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Oct 10th
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Wild Rovers

music_LYLBTheWildRovers‘Tis the season when the green Guinness flows and the Wild Rovers procure the kind of set to match the liquid meal: Celtic, multi-layered and strong, their songs—like the drink—will put you in a dizzying spin of pub-friendly sing-alongs. And that’s why they’re the busiest band in Santa Cruz during St. Patrick’s Day. With six shows in town during the next two weeks, the Wild Rovers have been called to arms for an annual musical onslaught that starts this Wednesday opening for the Young Dubliners and culminates in a headlining show at the Catalyst Atrium on the day itself, Wednesday, March 17 (with stints at the Boardwalk, Poet & Patriot, and the Crow’s Nest in between). This, perhaps, surprises no one more than the band itself. After all, before forming in 2004, none of the members had any previous experience with Celtic music. Though everyone in the ensemble had roots in rock—classic and alternative, they wanted to do something different. Martin Sweet, founding singer/guitarist, explains, “We noticed there aren’t a lot of Celtic bands, so we just began putting together our own songs and kind of balancing traditional folk with alternative, harder-edged Celtic rock.” After a debut at the Poet & Patriot’s open mic, which saw Sweet and his cohorts filling the “then-smoky, stuffy pub” with Celtic zeal, the band’s fate was sealed. Now a seven-piece permanent fixture at the Poet, what makes the Rovers especially suitable to bestow the magic of the Irish is their ability to morph between raucous mainstream jigs and Celtic punk swagger (think Pogues and Flogging Molly), and culturally rich, long-standing folk tunes. Vocalist Christina Cree adds angelic vocals to the mix, and the Wild Rovers land onstage with no less than 12 instruments that coalesce into a sound more explosive than that last Irish Car Bomb you chugged. Still, Sweet envisions that the band may eventually be forced to subdue their delivery. “We might have to start going acoustic for our hearing,” he admits with a laugh. “Our wives really want us to be able to listen—and we already struggle with that enough.” |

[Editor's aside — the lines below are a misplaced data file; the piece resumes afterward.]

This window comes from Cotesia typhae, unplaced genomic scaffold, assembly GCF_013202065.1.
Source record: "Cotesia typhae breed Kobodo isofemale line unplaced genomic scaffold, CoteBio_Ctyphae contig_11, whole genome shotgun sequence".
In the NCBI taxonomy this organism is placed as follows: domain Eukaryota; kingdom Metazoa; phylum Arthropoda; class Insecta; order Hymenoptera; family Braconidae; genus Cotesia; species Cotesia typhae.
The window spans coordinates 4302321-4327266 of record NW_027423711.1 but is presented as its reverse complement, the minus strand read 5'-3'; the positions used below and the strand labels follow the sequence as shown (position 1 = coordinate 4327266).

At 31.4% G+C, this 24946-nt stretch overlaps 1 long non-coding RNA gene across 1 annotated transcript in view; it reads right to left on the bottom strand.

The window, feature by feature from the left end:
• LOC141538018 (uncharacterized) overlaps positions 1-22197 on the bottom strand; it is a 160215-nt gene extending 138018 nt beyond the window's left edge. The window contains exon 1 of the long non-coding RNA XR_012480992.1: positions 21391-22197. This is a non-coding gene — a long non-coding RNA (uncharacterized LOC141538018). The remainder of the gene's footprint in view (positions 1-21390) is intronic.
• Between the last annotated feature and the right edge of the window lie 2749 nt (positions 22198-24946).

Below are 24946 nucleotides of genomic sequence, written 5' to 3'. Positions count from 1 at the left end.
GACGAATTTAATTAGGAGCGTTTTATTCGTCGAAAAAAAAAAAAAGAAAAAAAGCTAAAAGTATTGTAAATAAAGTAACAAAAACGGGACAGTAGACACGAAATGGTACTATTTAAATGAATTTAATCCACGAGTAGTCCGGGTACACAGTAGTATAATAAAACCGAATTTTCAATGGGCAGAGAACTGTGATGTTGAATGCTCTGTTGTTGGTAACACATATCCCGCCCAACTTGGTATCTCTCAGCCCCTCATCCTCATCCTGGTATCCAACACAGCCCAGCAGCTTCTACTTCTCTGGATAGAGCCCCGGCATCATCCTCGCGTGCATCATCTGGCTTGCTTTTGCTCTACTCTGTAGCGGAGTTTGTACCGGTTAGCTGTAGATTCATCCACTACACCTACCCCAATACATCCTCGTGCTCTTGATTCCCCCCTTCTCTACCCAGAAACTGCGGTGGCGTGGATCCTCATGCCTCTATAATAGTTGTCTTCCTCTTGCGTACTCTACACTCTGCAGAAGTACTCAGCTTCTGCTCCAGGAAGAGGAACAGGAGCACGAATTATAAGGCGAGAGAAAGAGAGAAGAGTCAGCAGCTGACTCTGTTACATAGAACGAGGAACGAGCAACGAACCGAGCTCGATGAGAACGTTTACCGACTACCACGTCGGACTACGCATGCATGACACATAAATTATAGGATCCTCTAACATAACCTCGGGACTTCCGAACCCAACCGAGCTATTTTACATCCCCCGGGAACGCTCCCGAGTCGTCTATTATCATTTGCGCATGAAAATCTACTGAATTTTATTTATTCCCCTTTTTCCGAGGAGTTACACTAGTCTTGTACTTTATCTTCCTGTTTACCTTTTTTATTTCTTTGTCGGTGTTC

INFO: Full show schedule at

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Mercury Direct in Libra, Columbus Day, Libra New Moon

Mercury completes its retrograde Friday, poised stationary direct Friday evening at zero degrees Libra. Mercury begins its journey through Libra once again, completing its retrograde shadow Oct. 12. Things should be a bit less complicated by then. Daily life works better, plans move forward, large purchases can be made, and communication eases. Everything on hold during the retrograde is slowly released. Since we eliminated all thoughts and ideas no longer needed (the purpose of Mercury’s retrograde) during the retrograde, we can now gather new information—until the next retrograde occurs on Jan. 5, 2016 (1.3 degrees Aquarius), retrograding back to 15 degrees Capricorn on Jan. 25. It’s good to know beforehand when Mercury will retrograde next—Jan. 5, the day before Epiphany. On Monday is Columbus Day, when the sailor from Genoa arrived in the new lands (Americas), Oct. 12, 1492. This discovery by Columbus was the first encounter of Europeans with Native Americans. Other names for this day are “Discovery Day, Day of the Americas, Cultural Diversity Day, Indigenous People’s Day, and Dia de la Raza.” Italian communities especially celebrate this day. Oct. 12 is also Thanksgiving Day in Canada. Monday is also the (19 degrees) Libra new moon festival. Libra’s keynote while building the personality is, “Let choice be made.” Libra is the sign of making life choices. Often under great tension of opposing forces seeking harmony and balance. There is a battle between our lower (personality) and higher selves (soul). We are tested and called to cultivate right judgment and love. When we align with the will-to-good, right choice, then right judgment and love/wisdom come forth. Our tasks in Libra. 


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